Growing population which translates into higher consumption of commodities that generate either more solid or liquid waste, poses a huge waste management challenge that needs advanced technologies to address, experts have said.
The experts were yesterday addressing a news conference ahead of the Africa Engineering Conference, due September 25 to 29 in Kigali.
The forum will be held simultaneously with the fourth United Nations Educational, Scientific and Cultural Organisation Africa Engineering Week 2017, under the theme, "Effective Waste Management in Africa."
The forum is expected to draw attention to the current diverse challenges facing waste management in Africa and to consider the prospects for adequate, reliable and sustainable development of this critical sector of human existence and well-being.
"As population and urbanisation grow, if waste is not well managed, it can cause serious health risks," said Papias Kazawadi, the president of Institution of Engineers of Rwanda.
"About 20 years ago, people had enough space to discard or dispose of waste, but with rapid population growth, the space has narrowed, and the management of waste cannot be handled effectively by an individual, rather collectively through concerted efforts," he noted.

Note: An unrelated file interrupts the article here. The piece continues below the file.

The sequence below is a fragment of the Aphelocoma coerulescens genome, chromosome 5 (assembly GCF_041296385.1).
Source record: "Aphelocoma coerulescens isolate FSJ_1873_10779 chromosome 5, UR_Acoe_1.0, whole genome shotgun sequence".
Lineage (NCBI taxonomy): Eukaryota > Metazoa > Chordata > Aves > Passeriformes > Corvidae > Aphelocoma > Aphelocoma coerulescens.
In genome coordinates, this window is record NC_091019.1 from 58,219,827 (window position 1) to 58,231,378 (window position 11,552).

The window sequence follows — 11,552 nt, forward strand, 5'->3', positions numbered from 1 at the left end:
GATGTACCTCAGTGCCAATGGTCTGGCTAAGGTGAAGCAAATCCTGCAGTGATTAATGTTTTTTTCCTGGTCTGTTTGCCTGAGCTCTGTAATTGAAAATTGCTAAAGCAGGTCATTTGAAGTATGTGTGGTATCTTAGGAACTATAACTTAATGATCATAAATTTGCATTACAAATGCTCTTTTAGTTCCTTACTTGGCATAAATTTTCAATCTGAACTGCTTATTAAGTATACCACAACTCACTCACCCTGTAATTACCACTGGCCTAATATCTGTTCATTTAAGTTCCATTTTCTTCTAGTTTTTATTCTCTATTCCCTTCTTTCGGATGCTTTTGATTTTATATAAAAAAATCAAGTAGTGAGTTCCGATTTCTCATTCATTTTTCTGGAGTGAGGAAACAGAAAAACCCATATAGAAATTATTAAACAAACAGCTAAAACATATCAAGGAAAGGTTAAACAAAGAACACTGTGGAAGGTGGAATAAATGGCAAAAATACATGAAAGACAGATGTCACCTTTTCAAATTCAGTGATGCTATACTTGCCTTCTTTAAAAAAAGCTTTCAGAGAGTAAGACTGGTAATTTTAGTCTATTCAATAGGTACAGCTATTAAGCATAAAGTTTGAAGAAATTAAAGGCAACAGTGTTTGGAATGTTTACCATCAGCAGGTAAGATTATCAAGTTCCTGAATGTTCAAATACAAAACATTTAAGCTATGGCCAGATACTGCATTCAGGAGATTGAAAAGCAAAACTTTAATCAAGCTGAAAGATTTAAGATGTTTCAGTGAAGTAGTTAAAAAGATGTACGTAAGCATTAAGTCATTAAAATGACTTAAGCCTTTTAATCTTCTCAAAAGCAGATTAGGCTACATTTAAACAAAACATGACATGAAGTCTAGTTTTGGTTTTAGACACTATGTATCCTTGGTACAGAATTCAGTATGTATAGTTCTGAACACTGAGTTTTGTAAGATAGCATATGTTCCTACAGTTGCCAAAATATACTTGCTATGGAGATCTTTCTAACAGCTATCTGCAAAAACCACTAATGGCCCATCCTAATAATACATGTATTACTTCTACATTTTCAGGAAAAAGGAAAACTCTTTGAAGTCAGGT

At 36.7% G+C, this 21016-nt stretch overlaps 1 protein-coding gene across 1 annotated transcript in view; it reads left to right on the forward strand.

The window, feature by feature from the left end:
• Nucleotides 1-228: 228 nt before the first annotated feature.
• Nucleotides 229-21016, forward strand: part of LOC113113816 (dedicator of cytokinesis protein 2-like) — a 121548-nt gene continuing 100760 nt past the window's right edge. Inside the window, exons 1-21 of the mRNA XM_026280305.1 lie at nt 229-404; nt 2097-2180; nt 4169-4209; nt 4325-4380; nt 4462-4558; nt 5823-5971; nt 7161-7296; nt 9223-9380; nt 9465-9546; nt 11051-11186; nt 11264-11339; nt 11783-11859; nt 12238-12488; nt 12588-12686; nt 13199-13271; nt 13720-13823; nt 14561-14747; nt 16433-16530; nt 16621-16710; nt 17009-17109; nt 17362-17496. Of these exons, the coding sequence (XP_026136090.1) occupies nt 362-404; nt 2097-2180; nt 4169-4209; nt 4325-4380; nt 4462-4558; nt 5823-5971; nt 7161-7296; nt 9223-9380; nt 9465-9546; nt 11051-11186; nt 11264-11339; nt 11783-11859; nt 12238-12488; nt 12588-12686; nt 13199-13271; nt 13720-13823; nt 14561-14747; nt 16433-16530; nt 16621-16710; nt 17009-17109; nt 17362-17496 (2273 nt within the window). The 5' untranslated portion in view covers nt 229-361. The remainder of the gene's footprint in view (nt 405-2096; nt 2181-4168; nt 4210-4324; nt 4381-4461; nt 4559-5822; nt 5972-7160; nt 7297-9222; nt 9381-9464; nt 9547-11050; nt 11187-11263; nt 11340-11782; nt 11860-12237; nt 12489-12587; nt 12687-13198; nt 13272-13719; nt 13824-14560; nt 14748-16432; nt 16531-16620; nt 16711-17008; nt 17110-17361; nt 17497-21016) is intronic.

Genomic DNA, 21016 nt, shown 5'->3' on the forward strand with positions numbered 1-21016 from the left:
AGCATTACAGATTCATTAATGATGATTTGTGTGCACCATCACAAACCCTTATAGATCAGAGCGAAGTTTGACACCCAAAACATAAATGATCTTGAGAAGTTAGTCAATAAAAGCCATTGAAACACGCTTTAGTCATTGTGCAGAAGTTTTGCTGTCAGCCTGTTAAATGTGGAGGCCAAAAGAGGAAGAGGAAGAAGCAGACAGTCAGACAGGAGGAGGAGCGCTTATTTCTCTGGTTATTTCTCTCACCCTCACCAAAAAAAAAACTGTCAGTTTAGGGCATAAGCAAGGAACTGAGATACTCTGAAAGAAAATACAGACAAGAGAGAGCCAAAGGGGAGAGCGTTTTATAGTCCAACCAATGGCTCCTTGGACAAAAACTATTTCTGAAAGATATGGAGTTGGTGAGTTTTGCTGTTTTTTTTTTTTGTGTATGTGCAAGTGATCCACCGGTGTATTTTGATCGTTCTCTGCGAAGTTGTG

Rwanda's population is projected to increase from 10.5 million in 2012 to between 15.4 million and 16.9 million by 2032, as per the Fourth Population and Housing Census 2012.
Africa's population is estimated at over 1.25 billion in 2017, and is projected to grow to over 2. 52 billion by 2050, according to the United Nations World Population Prospects Report for 2017.
Kazawadi said the third conference, held in Nigeria, expressed concern that cities in Africa were being constructed without strategic planning, as factories or industries were being constructed anywhere without impact assessment or proper waste management solutions.
The Housing and Urbanisation Division Manager at the Ministry of Infrastructure, Eddy Kyazze, said that in line with making use of waste, there are people who make briquettes from biodegradable waste, while others make manure to fertilise crops.
He said there are investors in waste recycling, such as those making hygienic papers (napkins) from used papers in offices.
Going by the figures from the National Institute of Statistics of Rwanda (NISR), he said, the country has not yet reached a satisfactory level in terms of waste management, it is progressing.
About 36 per cent of Rwandans use waste collection and disposal services, Kyazze said. About 30 per cent dispose of waste in nearby bushes, 29.5 per cent throw them in fields, while about 0.2 per cent burn or throw them in flowing water.
"A developing country like Rwanda has more organic (biodegradable waste such as remains of the crops or biomass) than non-degradable waste (such as electronic waste). We want to learn more from how we can further treat waste, both degradable and nondegradable. Rwanda will learn best practices from some countries that are doing well," Kyazze said.
The Director-General for Urban Development at the City of Kigali, Alphonse Nkurunziza, said waste management is a major issue in the city.
The conference is expected to attract about 1,000 delegates, providing an opportunity for exchange of ideas among the engineering fraternity in Africa and beyond.